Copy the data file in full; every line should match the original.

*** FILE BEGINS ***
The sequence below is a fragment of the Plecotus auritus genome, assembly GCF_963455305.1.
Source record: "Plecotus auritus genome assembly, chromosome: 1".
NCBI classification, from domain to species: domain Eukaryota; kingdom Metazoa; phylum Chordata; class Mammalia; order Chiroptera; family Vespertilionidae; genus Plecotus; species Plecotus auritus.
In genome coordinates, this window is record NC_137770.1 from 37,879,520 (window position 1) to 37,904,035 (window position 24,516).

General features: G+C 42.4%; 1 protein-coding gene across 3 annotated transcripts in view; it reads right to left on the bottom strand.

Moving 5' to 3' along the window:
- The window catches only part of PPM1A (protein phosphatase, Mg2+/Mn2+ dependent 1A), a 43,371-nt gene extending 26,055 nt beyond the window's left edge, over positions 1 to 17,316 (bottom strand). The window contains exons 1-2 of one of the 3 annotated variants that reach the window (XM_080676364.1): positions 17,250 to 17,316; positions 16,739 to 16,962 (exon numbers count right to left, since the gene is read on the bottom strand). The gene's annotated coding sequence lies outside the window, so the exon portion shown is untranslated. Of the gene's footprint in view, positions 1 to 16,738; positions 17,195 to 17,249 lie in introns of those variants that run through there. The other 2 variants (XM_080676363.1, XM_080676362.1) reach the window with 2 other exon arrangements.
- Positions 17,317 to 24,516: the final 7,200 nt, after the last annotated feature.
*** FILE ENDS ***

The sequence below is a fragment of the Plecotus auritus genome, assembly GCF_963455305.1.
Source record: "Plecotus auritus genome assembly, chromosome: 1".
NCBI classification, from domain to species: domain Eukaryota; kingdom Metazoa; phylum Chordata; class Mammalia; order Chiroptera; family Vespertilionidae; genus Plecotus; species Plecotus auritus.
In genome coordinates, this window is record NC_137770.1 from 37,879,520 (window position 1) to 37,904,035 (window position 24,516).

General features: G+C 42.4%; 1 protein-coding gene across 3 annotated transcripts in view; it reads right to left on the bottom strand.

Moving 5' to 3' along the window:
- The window catches only part of PPM1A (protein phosphatase, Mg2+/Mn2+ dependent 1A), a 43,371-nt gene extending 26,055 nt beyond the window's left edge, over positions 1 to 17,316 (bottom strand). The window contains exons 1-2 of one of the 3 annotated variants that reach the window (XM_080676364.1): positions 17,250 to 17,316; positions 16,739 to 16,962 (exon numbers count right to left, since the gene is read on the bottom strand). The gene's annotated coding sequence lies outside the window, so the exon portion shown is untranslated. Of the gene's footprint in view, positions 1 to 16,738; positions 17,195 to 17,249 lie in introns of those variants that run through there. The other 2 variants (XM_080676363.1, XM_080676362.1) reach the window with 2 other exon arrangements.
- Positions 17,317 to 24,516: the final 7,200 nt, after the last annotated feature.